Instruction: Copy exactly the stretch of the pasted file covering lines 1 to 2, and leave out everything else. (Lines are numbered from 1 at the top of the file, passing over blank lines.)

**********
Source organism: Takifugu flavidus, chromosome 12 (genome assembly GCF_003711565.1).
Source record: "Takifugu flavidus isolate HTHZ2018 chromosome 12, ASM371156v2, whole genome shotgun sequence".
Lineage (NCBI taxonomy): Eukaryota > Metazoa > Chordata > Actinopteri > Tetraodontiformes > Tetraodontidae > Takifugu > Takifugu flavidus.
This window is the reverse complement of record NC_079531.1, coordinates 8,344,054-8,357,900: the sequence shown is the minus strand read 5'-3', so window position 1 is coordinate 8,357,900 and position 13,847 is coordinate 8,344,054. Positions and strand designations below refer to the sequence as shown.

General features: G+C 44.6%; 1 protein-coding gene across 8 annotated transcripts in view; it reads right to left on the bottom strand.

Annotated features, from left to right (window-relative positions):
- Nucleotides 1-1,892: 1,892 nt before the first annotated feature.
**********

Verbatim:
Source organism: Takifugu flavidus, chromosome 12 (genome assembly GCF_003711565.1).
Source record: "Takifugu flavidus isolate HTHZ2018 chromosome 12, ASM371156v2, whole genome shotgun sequence".